Crusoe Exposed: Transmeta TM5xxx Architecture 2

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It should be noted that many of the ideas and internal implementations used in the TM32xx and TM5xxx chips were not even invented by Transmeta, despite what their patents appear to claim.

While I will not give a full analysis here, it appears that much of Transmeta’s work was actually invented by IBM Research in the early 1990s. IBM’s Daisy (Dynamically Architected Instruction Set from Yorktown) project [6] is essentially CMS for the PowerPC architecture, and uses a strikingly similar design and implementation, including:

  • Designing the morph host microarchitecture with the same semantics as the target instruction set (in IBM’s case, PowerPC rather than x86)
  • Translated page cache, using a T-bit buffer to track which user pages are dirty and need re-translation
  • Explicit memory alias handling, using protected loads and checked stores
  • Extensive profiling logic to aid in further optimization
  • Handling of speculatively reordered loads and stores to I/O space

Even more similarities between CMS and IBM’s work can be found in [8] and [9], which details BOA, a high clock speed VLIW successor to Daisy specifically intended for runtime binary translation of PowerPC systems.

Of course, Transmeta was still unquestionably the first to fully solve the thorny problem of transparent x86 binary translation in a commercially successful manner. With that in mind, many of the basic ideas expressed in Transmeta’s patents appear to have substantial prior art in Daisy, and its successor, BOA [8], [9].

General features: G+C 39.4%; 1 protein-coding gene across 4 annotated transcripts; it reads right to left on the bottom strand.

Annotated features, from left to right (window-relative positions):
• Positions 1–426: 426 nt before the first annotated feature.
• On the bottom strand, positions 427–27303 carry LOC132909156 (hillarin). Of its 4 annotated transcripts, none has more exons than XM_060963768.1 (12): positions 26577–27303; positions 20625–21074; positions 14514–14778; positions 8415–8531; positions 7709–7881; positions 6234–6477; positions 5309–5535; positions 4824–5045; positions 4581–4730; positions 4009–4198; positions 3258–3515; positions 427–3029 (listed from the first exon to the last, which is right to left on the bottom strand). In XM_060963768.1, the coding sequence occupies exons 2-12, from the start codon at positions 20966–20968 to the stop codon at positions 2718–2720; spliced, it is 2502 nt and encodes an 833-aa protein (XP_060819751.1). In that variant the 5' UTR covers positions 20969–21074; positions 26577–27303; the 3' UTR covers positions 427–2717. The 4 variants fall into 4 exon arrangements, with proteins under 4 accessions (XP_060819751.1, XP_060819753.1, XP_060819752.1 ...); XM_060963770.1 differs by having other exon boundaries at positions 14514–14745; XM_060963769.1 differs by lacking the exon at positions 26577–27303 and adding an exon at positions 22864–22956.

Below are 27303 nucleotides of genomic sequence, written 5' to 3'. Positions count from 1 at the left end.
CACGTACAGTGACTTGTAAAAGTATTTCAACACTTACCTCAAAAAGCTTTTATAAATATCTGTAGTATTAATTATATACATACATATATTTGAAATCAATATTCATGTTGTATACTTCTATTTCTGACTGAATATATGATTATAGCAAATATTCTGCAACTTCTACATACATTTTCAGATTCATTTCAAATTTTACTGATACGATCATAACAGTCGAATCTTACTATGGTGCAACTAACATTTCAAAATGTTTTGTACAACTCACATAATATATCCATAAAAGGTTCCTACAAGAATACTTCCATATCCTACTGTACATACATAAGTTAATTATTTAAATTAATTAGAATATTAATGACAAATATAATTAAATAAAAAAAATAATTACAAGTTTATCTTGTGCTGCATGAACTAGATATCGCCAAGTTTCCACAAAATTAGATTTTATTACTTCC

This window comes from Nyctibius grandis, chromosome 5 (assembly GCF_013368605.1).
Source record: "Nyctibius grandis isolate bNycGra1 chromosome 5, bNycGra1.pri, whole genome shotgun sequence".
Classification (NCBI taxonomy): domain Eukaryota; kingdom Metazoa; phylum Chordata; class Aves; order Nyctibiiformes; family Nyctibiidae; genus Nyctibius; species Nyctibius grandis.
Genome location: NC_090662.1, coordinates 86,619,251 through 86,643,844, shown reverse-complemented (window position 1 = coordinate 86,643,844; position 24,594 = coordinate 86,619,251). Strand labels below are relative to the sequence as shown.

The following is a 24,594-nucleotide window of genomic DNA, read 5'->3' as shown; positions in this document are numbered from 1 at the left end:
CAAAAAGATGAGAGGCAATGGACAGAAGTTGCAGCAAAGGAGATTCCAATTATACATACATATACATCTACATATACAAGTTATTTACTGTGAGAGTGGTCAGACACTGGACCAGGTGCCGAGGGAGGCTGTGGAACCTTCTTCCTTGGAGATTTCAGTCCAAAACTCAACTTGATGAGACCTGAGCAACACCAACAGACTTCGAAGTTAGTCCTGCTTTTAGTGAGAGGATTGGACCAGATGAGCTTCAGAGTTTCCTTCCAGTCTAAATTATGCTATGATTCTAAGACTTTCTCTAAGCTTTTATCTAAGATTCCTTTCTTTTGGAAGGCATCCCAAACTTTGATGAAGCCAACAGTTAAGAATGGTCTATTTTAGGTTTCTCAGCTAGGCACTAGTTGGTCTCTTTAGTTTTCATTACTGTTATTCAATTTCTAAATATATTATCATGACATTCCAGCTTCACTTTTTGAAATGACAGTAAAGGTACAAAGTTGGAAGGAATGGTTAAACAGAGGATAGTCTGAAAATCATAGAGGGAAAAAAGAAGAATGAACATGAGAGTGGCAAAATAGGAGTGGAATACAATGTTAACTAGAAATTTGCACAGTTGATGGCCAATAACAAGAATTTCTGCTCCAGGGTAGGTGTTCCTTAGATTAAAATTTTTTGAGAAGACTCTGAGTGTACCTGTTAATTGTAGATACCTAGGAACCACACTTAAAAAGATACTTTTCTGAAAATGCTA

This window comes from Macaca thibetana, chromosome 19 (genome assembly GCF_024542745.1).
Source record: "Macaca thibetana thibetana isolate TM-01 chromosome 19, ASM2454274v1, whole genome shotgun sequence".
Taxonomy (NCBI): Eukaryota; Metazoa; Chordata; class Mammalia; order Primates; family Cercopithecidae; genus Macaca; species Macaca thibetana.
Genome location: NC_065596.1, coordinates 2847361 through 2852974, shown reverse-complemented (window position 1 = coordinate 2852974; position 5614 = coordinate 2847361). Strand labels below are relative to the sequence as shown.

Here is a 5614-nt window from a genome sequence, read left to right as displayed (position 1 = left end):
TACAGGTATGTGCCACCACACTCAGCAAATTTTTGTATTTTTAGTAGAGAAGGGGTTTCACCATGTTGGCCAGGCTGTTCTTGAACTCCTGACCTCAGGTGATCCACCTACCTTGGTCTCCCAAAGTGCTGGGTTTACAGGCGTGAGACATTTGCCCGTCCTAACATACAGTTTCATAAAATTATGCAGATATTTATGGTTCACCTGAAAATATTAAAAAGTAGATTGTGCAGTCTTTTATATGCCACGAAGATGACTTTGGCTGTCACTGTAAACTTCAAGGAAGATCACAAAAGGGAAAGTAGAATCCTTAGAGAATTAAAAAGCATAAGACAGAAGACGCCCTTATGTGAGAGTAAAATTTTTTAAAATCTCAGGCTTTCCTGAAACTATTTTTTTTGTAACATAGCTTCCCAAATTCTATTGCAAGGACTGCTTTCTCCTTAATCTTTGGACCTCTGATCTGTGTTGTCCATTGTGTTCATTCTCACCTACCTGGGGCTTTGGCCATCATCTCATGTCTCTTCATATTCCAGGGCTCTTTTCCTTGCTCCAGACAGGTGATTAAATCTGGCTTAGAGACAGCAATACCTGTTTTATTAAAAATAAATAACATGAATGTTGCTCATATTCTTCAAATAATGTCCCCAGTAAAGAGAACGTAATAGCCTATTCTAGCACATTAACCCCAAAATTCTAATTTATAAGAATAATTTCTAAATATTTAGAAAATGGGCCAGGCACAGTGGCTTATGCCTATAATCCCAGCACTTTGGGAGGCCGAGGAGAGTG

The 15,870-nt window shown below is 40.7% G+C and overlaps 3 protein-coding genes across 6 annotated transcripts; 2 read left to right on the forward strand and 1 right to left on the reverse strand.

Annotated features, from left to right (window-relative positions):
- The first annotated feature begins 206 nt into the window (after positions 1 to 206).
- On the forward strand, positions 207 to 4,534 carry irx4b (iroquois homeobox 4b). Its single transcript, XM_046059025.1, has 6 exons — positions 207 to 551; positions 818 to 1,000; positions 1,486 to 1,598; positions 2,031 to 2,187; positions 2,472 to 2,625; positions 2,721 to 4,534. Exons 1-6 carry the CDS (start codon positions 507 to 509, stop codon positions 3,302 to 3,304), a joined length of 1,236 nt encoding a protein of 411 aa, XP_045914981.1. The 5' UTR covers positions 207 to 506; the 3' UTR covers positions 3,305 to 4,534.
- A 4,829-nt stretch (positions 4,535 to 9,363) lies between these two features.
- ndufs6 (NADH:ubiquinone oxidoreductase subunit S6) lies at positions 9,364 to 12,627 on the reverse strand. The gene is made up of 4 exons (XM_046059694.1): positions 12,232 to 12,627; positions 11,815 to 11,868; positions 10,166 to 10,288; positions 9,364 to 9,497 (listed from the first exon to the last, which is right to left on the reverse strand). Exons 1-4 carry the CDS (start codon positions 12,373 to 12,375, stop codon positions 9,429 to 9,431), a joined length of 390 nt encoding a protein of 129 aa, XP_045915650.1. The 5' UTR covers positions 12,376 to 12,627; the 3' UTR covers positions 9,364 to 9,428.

However, since BOA is a newer effort, it is not clear where the initial ideas came from. The current situation is that both IBM and Transmeta appear to have conflicting patents on the same technology, with the only difference being the x86 versus PowerPC specific aspects.

The similarities between Transmeta’s and IBM’s work is easy to prove, since the Daisy firmware has been released as open source [6]. IBM even acknowledges this apparent similarity in [7], but notes that Transmeta has failed to provide any internal details to verify this claim [7], [8], [9]. Perhaps this report will shed some light on this mystery.

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